Shaken and Stirred

Gun Silouhette

We are travelling through the history of gender identity: starting with Shakespeare and then progressing to the 1900s, we’ve proved that gender is not a concrete thing, it is what we make it. Now I want to make a modern example of how far gender performance has advanced…or hasn’t.
I’ll give you a hint…when I say (hot) British spy, lots of cool gadgets and technology and most importantly, drop-dead gorgeous women, who do you think of? If you guessed James Bond, you get the gold star for this post. Bond is infamous for his women-his relationships with them, and his inability to resist them even when they want to kill him. Regardless of whether they want to do him or dispose of him, the various representations of female characters in the James Bond films have drastically changed since the first film premiered in 1962.

Sean Connery was the first ever James Bond in 1962

Sean Connery was the first ever James Bond in 1962

That first movie Dr. No, with Sean Connery as James Bond, set the precedent for how Bond girls were to be perceived in the coming decades. Until Pierce Brosonan took over as Bond in 1999, Bond girls were pretty much damsels in distress that needed to be rescued, or girls with guns that didn’t know how to use them. Of course, Bond would always swoop in and save them at the last minute, but still, what kind of portrayal of women was that? These films were (and are) immensely popular. Social Cognitive Theory argues that individuals will observe, imitate and learn from others, even fictional others, in order to monitor their own behaviours and values (Neuendorf et. al., 748). We already know that gender is social constructed, so if this is the picture of women being given to society to follow, women in society would think it would be a good idea to all look like and act like Bond girls.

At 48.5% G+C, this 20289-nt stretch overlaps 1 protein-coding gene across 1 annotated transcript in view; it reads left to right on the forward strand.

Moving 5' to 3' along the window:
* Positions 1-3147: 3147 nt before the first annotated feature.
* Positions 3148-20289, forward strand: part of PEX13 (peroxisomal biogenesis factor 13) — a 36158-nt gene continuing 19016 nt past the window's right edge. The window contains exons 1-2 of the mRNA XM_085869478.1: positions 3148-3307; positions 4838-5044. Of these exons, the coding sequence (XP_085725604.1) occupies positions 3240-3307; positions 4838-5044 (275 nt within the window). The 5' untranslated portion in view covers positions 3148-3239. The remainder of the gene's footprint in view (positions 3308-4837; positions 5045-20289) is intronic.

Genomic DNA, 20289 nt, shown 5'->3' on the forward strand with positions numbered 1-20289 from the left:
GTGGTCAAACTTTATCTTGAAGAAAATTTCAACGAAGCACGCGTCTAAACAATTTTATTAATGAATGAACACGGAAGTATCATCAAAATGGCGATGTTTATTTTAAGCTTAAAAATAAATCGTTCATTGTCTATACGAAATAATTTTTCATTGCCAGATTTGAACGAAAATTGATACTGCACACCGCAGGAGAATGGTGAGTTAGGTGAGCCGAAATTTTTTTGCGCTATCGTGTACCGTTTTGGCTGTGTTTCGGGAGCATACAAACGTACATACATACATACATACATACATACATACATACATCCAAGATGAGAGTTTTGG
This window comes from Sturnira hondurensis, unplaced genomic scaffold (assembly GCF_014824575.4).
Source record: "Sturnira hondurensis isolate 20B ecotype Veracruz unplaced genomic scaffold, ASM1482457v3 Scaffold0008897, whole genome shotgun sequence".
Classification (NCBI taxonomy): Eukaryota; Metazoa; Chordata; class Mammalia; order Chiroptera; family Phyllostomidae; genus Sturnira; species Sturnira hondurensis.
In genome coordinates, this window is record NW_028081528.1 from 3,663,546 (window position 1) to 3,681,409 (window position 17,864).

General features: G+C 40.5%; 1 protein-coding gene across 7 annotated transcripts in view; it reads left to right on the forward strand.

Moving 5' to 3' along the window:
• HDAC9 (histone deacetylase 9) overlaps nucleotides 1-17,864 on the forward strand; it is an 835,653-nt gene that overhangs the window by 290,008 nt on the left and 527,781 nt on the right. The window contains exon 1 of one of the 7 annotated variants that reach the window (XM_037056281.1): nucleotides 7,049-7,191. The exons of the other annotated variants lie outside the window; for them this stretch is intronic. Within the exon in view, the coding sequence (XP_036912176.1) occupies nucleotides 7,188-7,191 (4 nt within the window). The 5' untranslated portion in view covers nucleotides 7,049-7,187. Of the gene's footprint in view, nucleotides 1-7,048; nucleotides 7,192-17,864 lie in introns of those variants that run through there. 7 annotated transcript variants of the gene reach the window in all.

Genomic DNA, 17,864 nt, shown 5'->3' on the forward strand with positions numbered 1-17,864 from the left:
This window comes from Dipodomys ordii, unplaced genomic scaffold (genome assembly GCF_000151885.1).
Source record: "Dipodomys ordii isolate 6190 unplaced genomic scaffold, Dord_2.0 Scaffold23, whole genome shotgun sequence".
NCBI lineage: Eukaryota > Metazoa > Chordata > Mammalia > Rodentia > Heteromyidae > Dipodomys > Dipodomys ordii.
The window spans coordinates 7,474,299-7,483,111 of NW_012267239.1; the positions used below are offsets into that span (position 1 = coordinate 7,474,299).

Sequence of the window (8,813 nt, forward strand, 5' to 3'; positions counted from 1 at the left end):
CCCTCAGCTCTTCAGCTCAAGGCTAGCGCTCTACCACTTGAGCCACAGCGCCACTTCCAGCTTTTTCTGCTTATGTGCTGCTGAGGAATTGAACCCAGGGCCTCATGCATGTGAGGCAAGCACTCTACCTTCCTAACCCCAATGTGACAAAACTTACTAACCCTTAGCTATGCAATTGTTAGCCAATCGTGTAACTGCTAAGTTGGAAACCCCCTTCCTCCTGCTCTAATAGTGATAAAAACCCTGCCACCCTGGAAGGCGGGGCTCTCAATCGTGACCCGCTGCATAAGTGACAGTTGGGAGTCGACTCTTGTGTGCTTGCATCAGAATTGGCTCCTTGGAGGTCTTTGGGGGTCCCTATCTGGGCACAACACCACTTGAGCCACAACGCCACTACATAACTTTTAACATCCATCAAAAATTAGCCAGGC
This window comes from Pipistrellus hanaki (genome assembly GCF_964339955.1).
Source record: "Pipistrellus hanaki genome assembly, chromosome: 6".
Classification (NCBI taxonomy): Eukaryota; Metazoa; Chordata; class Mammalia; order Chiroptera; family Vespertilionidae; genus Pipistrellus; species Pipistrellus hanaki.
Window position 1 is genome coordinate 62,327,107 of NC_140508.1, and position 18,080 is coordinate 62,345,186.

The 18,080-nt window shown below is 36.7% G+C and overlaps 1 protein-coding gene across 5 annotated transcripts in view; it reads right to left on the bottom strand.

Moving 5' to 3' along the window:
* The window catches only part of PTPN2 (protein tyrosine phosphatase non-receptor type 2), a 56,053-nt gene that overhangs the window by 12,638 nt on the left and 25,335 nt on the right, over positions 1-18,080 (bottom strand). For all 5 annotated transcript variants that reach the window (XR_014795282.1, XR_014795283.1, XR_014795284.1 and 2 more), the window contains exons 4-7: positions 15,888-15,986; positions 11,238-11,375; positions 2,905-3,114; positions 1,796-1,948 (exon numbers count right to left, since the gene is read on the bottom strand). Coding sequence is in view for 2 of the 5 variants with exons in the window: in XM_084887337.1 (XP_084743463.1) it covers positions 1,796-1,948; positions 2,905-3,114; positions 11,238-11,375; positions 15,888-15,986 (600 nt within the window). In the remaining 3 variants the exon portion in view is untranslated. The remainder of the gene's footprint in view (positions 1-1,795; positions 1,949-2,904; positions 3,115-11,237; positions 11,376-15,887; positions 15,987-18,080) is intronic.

Tanya Roberts and Roger Moore in "A View to A Kill"

Tanya Roberts and Roger Moore in “A View to A Kill”

One of the standout Bond movies for the atrocious depiction of women is the 1985 A View to A Kill. Roger Moore is Bond and Tanya Roberts is Stacey Sutton, the film’s love interest. Throughout the entire movie, she does absolutely nothing to help Bond, only stands and watches or does something silly to try to help. I was pretty horrified at this view of women, especially in a Bond flick from the 80s.

In most of the Bond movies pre-21st century there have been moments were women are degraded at the hands of the infamous spy. These are a product of society at the time, and it is no surprise that in the later 90s the perception of women in the movies began to change; there was an increased interest in gender-based literature at this time (Brown 152). Since all of the Bond movies are based on novels or short stories by Ian Fleming, there was a concerted effort to change the way women were viewed.